A Bronze Age Landscape in the Russian Steppes: The Samara Valley Project
NewSeries: Monumenta Archaeologica 37
Publication Date: Jun 2016
Price: Hb $89, eBook $45
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David W. Anthony, Dorcas R. Brown, Aleksandr A. Khokhlov, Pavel F. Kuznetsov, and Oleg D. Mochalov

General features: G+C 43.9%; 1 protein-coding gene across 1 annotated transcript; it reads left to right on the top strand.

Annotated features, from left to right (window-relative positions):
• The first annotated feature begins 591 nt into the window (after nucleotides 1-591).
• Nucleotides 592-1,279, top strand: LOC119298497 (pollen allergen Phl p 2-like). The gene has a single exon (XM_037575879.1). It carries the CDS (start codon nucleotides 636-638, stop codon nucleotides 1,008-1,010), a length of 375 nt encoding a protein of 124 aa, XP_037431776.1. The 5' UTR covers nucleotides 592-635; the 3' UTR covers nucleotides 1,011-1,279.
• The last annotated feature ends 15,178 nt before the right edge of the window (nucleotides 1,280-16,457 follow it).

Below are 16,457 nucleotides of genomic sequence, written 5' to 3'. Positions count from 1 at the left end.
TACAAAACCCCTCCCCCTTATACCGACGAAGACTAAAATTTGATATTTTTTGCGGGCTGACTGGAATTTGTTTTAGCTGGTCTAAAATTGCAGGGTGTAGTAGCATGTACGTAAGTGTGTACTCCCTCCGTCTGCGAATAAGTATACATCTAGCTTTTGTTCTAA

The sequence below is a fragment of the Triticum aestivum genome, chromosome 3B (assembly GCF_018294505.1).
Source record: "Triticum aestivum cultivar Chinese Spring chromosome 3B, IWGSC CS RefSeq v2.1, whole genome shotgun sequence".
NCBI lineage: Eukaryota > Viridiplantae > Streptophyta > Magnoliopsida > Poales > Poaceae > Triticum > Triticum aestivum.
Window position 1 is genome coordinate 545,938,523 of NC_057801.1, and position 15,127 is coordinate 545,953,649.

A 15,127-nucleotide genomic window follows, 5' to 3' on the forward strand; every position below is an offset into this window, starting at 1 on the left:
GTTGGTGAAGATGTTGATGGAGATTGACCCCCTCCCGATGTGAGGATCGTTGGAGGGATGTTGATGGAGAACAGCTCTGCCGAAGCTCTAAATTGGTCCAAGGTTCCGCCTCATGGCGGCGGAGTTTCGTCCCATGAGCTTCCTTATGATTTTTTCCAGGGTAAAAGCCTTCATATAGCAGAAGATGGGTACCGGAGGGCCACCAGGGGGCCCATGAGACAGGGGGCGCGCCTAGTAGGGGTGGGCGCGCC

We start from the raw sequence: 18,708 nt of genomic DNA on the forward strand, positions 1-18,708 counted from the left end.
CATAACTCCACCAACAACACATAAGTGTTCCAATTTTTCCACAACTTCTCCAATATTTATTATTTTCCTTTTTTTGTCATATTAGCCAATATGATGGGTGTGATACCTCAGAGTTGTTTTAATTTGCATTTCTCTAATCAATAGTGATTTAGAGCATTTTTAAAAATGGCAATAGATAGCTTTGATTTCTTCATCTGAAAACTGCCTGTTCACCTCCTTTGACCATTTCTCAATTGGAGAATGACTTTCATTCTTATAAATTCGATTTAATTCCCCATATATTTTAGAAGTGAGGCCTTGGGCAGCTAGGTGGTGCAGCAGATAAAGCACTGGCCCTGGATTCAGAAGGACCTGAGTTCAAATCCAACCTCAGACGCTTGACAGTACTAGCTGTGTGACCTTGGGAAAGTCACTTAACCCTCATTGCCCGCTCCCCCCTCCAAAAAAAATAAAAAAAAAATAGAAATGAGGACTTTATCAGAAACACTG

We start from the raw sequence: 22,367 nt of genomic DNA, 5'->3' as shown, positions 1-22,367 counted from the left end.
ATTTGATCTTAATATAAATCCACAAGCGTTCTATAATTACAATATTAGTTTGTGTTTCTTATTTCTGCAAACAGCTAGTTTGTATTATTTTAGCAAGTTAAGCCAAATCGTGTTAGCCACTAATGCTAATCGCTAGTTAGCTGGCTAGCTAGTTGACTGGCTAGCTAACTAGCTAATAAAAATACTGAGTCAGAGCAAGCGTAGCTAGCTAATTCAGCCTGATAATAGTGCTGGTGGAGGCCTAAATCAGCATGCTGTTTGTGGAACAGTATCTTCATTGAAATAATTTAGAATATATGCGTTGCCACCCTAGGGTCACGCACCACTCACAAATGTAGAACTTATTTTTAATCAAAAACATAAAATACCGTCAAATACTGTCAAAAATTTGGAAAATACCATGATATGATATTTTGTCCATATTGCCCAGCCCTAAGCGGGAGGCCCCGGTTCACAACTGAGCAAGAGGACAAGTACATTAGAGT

The first English-language monograph that describes seasonal and permanent Late Bronze Age settlements in the Russian steppes, this is the final report of the Samara Valley Project, a U.S.-Russian archaeological investigation conducted between 1995 and 2002. It explores the changing organization and subsistence resources of pastoral steppe economies from the Eneolithic (4500 BC) through the Late Bronze Age (1900–1200 BC) across a steppe-and-river valley landscape in the middle Volga region, with particular attention to the role of agriculture during the unusual episode of sedentary, settled pastoralism that spread across the Eurasian steppes with the Srubnaya and Andronovo cultures (1900–1200 BC). Three astonishing discoveries were made by the SVP archaeologists: agriculture played no role in the LBA diet across the region, a surprise given the settled residential pattern; a unique winter ritual was practiced at Krasnosamarskoe involving dog and wolf sacrifices, possibly related to male initiation ceremonies; and overlapping spheres of obligation, cooperation, and affiliation operated at different scales to integrate groups defined by politics, economics, and ritual behaviors.